Close to Porta Vittoria (once named Porta Tosa), there’s Piazza Cinque Giornate. Its distinctive feature is the monument commemorating the Five Days of Milan, made by Giuseppe Grandi and inaugurated on March 18th 1895. It’s made of a base surrounded by five women symbolizing the Five Days and overtopped by a bronze obelisk.
The Five Days (March 18th-March 22nd 1848) were fundamental for the Italian Risorgimento. Instead of Piazza Cinque Giornate there was Porta Tosa, which at the time became more important than Porta Venezia. After the Five Days in 1848 and the Italian unification, the gate’s name was turned into Vittoria (victory), in honour of the Italian victory over Austria, led by General Radetzky.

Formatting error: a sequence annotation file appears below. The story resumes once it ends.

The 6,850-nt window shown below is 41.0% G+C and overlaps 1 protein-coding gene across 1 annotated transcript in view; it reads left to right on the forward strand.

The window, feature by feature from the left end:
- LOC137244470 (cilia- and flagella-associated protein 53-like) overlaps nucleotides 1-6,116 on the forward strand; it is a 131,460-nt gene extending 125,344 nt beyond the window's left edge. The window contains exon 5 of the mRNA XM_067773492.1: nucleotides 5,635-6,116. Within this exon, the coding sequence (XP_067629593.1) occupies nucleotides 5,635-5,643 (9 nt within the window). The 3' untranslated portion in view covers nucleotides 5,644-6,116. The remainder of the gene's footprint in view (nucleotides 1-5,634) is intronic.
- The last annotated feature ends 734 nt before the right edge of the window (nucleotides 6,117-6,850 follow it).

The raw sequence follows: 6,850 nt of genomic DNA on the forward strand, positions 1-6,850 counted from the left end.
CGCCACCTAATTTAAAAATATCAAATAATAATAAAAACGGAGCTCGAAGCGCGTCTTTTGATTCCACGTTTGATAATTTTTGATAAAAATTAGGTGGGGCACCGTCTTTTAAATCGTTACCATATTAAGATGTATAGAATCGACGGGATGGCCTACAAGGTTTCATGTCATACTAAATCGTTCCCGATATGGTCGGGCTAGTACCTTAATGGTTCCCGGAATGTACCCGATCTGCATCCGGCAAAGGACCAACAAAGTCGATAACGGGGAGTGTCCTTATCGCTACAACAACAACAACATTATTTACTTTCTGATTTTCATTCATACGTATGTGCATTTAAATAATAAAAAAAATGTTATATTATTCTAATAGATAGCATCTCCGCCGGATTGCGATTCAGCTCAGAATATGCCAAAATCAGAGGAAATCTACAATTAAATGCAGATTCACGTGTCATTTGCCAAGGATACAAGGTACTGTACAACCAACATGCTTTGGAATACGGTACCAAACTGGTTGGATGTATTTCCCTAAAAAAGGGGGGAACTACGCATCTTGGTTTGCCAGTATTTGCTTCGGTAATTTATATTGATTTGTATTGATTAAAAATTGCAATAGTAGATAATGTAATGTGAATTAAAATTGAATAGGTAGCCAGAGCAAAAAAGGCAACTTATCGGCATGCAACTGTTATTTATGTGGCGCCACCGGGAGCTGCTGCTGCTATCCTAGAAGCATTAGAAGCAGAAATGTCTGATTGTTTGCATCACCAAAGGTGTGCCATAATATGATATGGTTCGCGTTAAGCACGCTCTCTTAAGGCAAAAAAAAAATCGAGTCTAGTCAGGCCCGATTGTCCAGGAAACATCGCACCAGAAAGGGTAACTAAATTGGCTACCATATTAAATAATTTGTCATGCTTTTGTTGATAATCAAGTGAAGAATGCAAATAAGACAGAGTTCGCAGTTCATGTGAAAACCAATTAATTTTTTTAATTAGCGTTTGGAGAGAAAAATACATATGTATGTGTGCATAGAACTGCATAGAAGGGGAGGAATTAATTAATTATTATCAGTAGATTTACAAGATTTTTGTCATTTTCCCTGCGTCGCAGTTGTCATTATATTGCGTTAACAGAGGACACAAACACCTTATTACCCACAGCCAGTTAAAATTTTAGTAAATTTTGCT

In 1881 Giuseppe Grandi won the contest for the monument that was finished by December 1894, but unfortunately he died before the official inauguration on March 18th 1895. In order to spotlight the monument the Porta Tosa was demolished and nowadays only two tollhouses are left. In Piazza Cinque Giornate there’s always a lot of traffic and the square is a focal point for Milan’s daily life. We suggest taking an aperitif on the terrace on the top floor of Coin, which is very suggestive.